“They just do not want to talk about it for fear of reprisals or ridicule from co-workers,” says John Vnuk, the group’s founder who lives in Fort Collins.

Good. That’s exactly as it should be. They should be afraid of reprisals and ridicule for being complete fucking morons. Stupidity should hurt.

The Fort Collins group — mostly white and mostly male, college-age to septuagenarian — touts itself as the first community of Flat Earthers in the United States. …

Mostly white and mostly male: quelle surprise!

“There’s so much evidence once you set aside your preprogrammed learning and begin to look at things objectively with a critical eye,” says Bob Knodel, a Denver resident and featured guest at a recent Tuesday meeting. “You learn soon that what we’re taught is mainly propaganda.”

I think this gets to part of the appeal of a world view like this: being one of the few who is in on the Real Truth, not like the rest of the common people.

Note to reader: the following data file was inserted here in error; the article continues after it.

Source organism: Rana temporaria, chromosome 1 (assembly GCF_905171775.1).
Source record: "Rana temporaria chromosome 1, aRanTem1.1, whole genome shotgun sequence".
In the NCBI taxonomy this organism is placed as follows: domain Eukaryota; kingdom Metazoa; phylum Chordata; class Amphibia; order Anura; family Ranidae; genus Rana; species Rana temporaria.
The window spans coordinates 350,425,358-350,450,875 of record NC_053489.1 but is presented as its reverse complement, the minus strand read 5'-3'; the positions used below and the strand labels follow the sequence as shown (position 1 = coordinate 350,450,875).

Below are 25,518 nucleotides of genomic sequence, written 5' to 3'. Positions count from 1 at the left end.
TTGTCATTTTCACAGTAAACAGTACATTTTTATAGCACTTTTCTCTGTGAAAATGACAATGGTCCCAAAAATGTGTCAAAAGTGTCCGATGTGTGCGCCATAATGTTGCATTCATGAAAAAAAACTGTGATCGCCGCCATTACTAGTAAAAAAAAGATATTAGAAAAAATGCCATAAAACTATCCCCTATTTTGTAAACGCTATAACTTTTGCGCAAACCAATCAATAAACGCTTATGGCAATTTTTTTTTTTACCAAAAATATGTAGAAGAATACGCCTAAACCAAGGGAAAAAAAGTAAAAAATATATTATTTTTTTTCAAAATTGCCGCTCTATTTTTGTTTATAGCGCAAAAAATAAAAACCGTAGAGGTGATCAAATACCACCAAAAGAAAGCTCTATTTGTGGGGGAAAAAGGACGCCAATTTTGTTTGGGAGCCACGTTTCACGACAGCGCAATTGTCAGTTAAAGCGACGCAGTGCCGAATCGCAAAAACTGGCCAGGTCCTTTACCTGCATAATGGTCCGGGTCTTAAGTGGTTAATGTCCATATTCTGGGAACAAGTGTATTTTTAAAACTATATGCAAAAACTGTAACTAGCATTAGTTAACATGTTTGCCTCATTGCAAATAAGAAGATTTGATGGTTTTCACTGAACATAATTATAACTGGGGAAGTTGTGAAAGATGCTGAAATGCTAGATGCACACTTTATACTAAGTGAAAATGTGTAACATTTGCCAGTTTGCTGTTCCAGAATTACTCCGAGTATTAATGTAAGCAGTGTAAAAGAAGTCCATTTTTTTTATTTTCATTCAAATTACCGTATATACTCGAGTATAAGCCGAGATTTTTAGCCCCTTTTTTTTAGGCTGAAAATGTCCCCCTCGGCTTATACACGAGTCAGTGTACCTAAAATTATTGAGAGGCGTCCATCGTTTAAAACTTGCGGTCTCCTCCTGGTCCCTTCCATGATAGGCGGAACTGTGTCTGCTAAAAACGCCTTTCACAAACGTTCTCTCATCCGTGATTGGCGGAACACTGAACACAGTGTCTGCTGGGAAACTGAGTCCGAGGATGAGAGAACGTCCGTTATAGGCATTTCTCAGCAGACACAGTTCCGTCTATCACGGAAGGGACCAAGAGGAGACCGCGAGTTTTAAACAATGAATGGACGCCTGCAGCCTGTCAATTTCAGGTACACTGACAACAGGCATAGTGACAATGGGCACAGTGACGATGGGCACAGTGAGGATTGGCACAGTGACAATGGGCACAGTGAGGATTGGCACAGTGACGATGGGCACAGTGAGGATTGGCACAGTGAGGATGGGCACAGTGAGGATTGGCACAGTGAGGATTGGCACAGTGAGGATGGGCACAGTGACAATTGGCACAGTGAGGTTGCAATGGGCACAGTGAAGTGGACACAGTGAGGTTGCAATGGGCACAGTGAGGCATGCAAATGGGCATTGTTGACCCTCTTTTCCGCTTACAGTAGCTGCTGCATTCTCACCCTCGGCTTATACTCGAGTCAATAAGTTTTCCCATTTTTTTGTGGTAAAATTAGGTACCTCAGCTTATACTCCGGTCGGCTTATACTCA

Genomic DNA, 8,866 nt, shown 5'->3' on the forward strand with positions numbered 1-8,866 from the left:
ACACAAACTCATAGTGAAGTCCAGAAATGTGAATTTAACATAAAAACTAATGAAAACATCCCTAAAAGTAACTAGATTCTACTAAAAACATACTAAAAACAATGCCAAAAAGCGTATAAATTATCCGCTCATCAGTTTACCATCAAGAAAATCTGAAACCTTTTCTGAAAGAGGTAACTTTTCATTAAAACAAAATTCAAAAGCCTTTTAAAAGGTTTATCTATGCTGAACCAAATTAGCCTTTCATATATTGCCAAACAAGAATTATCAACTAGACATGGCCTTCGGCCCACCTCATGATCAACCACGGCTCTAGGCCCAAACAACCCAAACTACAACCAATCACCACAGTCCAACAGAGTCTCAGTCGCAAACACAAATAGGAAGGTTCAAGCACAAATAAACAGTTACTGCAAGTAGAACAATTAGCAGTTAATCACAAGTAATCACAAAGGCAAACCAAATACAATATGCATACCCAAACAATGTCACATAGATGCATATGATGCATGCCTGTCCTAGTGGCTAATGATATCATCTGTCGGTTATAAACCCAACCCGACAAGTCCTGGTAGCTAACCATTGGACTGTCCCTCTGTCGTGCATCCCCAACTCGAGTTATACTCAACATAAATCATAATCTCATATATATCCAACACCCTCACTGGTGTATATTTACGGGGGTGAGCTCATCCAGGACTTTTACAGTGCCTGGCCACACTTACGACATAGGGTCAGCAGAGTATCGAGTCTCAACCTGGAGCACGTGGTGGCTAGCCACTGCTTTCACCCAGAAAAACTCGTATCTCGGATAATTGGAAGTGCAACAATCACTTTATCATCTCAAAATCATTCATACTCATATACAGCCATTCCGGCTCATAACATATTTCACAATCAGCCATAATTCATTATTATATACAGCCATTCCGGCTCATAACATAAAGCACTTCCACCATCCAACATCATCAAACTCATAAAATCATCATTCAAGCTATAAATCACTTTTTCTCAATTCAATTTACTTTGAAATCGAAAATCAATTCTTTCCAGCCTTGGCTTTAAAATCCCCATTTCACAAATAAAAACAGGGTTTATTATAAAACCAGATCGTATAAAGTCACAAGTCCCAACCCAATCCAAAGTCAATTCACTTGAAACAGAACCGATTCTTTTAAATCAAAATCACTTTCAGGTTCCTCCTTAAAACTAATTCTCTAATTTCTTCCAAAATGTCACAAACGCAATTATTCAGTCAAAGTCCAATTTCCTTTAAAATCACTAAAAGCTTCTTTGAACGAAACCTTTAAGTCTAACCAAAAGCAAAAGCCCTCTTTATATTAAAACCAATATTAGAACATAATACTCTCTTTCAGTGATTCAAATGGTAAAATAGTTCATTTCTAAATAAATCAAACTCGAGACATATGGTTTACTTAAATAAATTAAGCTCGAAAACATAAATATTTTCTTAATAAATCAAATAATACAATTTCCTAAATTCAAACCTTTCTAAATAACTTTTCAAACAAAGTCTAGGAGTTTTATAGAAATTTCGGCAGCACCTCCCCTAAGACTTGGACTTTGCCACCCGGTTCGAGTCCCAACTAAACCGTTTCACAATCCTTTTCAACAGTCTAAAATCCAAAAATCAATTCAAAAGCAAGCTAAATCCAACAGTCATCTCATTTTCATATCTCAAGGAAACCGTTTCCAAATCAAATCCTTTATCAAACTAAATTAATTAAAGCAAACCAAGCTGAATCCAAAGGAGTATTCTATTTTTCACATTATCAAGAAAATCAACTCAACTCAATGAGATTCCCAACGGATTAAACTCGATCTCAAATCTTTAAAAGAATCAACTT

His wife, Cami, shares his views. “Our YouTube channel gets people to critically think,” she said to the Fort Collins group. “The heliocentric model says that we’re spinning at 1,038 mph. They say you won’t notice it because it’s a continual motion. But you should be able to feel it. You shouldn’t be able to function allegedly spinning that fast.”

Nearly perfect response from Cole at Balloon Juice:

A.) That’s not thinking critically.
B.) Clearly you have never been on a plane.

To which, I would add

C.) Take a goddamn physics class and listen this time.